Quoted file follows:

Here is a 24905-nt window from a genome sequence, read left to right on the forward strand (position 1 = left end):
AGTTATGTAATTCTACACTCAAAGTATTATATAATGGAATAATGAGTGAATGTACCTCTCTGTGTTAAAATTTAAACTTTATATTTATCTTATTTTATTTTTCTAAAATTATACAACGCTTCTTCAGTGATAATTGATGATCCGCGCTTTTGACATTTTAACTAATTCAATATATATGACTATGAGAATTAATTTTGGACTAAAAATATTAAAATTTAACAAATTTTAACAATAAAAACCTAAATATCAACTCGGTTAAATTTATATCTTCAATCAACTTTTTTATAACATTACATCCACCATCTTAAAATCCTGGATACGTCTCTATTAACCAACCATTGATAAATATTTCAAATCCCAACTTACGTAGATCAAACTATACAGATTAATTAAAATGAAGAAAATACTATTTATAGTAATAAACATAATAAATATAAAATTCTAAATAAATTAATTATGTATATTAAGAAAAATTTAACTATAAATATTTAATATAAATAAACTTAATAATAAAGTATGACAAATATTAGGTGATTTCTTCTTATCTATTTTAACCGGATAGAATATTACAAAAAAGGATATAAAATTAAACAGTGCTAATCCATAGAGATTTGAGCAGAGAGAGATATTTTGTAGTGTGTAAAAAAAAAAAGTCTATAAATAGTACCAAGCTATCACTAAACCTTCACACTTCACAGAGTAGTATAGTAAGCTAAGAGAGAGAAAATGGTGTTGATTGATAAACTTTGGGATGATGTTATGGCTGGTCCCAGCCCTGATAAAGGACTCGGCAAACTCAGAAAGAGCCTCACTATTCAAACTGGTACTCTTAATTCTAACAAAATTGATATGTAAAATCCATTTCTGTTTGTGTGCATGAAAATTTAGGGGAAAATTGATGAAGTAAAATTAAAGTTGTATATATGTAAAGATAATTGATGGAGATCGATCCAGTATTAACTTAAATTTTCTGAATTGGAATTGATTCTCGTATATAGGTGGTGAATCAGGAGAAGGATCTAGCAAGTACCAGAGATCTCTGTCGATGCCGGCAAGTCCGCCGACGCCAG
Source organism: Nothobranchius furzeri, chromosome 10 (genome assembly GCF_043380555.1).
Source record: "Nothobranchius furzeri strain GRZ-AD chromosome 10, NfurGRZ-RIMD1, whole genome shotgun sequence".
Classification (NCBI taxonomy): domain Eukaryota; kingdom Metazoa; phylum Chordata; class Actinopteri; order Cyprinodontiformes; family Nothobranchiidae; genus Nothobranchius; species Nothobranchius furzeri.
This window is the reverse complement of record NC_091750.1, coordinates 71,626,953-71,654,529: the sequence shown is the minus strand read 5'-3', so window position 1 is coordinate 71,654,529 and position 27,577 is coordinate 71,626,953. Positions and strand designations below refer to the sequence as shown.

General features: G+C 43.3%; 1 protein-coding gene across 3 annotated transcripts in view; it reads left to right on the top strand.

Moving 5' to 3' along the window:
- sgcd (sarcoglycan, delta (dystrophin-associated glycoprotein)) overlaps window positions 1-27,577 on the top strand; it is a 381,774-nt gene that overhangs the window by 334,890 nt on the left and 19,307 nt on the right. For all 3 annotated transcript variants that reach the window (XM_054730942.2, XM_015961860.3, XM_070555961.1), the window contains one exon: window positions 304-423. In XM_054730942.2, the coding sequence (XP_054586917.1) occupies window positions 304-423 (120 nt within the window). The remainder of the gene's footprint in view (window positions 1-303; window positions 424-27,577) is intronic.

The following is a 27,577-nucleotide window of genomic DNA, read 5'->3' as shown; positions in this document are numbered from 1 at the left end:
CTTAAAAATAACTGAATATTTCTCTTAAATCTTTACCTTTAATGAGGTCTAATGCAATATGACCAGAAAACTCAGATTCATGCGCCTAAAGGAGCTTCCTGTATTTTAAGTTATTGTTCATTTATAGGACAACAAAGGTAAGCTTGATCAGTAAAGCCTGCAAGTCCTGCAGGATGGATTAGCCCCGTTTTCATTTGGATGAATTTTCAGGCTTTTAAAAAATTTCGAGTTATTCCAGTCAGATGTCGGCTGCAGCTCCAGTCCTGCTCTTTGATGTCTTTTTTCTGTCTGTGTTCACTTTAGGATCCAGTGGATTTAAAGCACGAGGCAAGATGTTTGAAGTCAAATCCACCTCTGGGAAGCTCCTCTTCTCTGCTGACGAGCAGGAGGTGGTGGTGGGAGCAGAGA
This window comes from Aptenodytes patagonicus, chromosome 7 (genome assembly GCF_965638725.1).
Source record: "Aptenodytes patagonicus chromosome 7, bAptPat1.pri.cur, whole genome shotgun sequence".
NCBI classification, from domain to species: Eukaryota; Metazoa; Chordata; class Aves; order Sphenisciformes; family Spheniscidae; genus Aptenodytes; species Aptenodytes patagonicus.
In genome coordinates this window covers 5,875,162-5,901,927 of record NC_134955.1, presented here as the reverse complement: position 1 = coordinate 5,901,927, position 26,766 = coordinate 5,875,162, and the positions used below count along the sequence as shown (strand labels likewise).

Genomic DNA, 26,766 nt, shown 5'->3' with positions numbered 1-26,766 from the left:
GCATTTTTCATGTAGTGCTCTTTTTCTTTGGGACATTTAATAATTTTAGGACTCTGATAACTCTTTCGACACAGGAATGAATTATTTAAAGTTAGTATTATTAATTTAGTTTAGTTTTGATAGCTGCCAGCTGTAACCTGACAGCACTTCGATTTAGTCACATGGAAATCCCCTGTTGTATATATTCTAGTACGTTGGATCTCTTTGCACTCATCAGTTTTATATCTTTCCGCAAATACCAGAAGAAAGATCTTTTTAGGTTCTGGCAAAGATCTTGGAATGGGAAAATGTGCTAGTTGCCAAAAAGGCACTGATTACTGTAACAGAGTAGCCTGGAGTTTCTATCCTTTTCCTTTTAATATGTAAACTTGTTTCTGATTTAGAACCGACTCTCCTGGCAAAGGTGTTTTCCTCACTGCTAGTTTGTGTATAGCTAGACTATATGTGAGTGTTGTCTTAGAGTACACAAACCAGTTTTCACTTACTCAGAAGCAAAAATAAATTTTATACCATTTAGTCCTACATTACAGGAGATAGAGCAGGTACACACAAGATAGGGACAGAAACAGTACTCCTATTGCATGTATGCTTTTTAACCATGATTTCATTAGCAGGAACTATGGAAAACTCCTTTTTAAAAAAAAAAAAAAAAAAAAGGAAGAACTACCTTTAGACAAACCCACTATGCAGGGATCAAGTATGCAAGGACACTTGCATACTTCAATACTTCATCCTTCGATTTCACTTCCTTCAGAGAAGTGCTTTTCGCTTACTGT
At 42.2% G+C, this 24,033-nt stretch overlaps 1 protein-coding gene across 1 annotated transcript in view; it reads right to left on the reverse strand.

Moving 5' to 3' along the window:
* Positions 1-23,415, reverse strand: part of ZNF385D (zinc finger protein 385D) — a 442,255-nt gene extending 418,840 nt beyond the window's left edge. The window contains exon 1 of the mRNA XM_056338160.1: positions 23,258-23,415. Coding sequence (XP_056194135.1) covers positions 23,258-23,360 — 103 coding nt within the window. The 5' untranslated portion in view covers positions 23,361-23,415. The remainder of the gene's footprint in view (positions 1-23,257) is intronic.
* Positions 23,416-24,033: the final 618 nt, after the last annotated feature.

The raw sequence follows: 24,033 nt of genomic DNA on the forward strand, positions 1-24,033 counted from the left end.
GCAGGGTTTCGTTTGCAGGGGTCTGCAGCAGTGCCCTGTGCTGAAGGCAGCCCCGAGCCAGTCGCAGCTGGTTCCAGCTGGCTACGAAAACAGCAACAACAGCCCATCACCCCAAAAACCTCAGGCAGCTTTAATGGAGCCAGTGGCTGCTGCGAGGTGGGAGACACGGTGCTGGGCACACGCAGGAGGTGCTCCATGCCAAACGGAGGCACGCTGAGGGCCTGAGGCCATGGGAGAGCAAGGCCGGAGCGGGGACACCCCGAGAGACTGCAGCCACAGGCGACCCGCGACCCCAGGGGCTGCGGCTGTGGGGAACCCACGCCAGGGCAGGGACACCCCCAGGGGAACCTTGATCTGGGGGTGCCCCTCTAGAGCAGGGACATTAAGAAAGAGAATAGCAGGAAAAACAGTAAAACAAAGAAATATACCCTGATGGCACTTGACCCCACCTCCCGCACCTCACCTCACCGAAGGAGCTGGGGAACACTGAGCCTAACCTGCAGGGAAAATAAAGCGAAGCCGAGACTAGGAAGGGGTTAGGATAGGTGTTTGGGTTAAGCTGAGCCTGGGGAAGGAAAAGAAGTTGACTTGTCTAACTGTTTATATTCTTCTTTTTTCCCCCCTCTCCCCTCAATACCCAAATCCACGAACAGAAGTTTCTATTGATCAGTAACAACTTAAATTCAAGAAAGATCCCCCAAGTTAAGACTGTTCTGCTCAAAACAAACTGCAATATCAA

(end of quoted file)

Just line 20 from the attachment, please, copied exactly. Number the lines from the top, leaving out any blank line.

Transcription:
* Positions 1-23,415, reverse strand: part of ZNF385D (zinc finger protein 385D) — a 442,255-nt gene extending 418,840 nt beyond the window's left edge. The window contains exon 1 of the mRNA XM_056338160.1: positions 23,258-23,415. Coding sequence (XP_056194135.1) covers positions 23,258-23,360 — 103 coding nt within the window. The 5' untranslated portion in view covers positions 23,361-23,415. The remainder of the gene's footprint in view (positions 1-23,257) is intronic.